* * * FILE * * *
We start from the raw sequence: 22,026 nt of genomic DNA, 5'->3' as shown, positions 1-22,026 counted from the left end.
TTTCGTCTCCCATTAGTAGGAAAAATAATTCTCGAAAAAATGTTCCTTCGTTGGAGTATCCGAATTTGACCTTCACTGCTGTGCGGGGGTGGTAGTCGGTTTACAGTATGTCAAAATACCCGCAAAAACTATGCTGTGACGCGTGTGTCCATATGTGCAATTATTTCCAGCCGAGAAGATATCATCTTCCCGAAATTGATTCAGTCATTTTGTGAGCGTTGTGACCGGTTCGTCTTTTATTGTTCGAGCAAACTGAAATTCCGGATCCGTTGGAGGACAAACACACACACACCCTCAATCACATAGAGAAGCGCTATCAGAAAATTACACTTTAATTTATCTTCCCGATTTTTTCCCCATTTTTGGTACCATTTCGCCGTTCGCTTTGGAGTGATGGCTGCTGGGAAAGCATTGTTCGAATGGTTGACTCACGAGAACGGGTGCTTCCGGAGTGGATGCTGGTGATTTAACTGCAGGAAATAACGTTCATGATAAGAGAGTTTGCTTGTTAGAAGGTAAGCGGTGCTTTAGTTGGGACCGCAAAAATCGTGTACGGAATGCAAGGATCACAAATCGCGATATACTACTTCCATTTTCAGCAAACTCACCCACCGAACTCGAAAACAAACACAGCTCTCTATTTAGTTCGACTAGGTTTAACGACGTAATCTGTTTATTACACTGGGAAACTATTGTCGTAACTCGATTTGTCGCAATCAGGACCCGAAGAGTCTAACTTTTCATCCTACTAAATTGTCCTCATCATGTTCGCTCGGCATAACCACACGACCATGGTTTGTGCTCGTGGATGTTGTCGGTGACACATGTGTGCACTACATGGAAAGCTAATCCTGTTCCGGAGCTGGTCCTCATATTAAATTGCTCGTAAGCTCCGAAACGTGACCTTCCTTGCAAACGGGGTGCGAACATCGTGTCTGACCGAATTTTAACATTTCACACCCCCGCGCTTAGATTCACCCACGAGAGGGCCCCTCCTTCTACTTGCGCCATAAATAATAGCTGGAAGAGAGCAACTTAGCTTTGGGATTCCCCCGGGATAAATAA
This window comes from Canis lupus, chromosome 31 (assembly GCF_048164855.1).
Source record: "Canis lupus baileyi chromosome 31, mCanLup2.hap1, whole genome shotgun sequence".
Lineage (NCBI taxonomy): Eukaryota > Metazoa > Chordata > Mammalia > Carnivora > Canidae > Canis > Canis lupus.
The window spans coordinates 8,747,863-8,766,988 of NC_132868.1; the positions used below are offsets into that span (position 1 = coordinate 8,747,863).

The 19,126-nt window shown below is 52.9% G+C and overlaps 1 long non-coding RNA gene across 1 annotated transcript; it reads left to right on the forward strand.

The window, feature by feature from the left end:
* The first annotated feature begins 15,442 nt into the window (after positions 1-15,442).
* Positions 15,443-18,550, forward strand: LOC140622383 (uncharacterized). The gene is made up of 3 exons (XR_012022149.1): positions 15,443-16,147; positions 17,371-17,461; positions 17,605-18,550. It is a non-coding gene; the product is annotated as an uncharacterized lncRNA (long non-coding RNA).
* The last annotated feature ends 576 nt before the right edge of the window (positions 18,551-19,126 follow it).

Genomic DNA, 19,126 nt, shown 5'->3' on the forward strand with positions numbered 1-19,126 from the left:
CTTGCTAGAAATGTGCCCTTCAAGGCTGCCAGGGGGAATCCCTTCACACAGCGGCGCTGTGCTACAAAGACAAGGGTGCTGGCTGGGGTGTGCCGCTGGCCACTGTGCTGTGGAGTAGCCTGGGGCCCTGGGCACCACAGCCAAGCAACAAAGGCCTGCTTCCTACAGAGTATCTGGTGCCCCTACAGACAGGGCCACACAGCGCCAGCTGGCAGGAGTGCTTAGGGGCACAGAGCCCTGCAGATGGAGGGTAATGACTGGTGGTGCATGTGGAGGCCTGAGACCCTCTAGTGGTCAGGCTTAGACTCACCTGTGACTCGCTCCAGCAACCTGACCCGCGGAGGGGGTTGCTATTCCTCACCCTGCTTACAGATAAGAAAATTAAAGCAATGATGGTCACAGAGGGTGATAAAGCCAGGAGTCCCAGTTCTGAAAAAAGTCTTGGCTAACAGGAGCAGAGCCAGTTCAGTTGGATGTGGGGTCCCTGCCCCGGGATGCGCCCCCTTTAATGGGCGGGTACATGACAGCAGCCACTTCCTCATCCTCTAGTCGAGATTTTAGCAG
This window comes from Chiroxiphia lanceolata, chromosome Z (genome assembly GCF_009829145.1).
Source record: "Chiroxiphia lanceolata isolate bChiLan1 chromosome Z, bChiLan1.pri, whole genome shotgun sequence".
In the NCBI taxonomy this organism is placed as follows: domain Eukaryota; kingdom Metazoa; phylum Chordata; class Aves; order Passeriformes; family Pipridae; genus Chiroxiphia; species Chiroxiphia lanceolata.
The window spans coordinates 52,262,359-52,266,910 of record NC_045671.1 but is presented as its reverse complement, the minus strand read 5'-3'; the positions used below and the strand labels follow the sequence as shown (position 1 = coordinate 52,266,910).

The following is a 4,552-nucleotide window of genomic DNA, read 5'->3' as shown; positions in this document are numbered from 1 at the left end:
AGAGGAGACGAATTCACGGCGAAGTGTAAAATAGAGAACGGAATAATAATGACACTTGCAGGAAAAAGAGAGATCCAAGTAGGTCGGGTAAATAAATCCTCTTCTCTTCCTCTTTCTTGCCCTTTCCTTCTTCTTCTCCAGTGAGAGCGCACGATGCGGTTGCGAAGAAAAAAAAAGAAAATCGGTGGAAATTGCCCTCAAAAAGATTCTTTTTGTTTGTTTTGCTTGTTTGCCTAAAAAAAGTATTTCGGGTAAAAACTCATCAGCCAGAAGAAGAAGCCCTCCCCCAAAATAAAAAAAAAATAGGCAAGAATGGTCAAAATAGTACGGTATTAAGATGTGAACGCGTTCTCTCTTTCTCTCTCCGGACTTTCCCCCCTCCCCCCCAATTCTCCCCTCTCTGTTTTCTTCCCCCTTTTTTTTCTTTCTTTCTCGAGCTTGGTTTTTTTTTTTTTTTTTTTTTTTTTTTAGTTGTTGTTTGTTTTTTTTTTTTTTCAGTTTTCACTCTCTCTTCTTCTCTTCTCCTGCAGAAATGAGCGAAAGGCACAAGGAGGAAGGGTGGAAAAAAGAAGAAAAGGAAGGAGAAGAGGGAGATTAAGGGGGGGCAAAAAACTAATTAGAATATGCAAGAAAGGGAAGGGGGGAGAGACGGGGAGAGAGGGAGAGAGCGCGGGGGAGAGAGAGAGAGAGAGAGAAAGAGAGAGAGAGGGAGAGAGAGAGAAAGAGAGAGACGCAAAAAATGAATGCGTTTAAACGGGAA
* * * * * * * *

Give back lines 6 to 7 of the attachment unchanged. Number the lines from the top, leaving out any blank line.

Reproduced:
The window spans coordinates 8,747,863-8,766,988 of NC_132868.1; the positions used below are offsets into that span (position 1 = coordinate 8,747,863).

The 19,126-nt window shown below is 52.9% G+C and overlaps 1 long non-coding RNA gene across 1 annotated transcript; it reads left to right on the forward strand.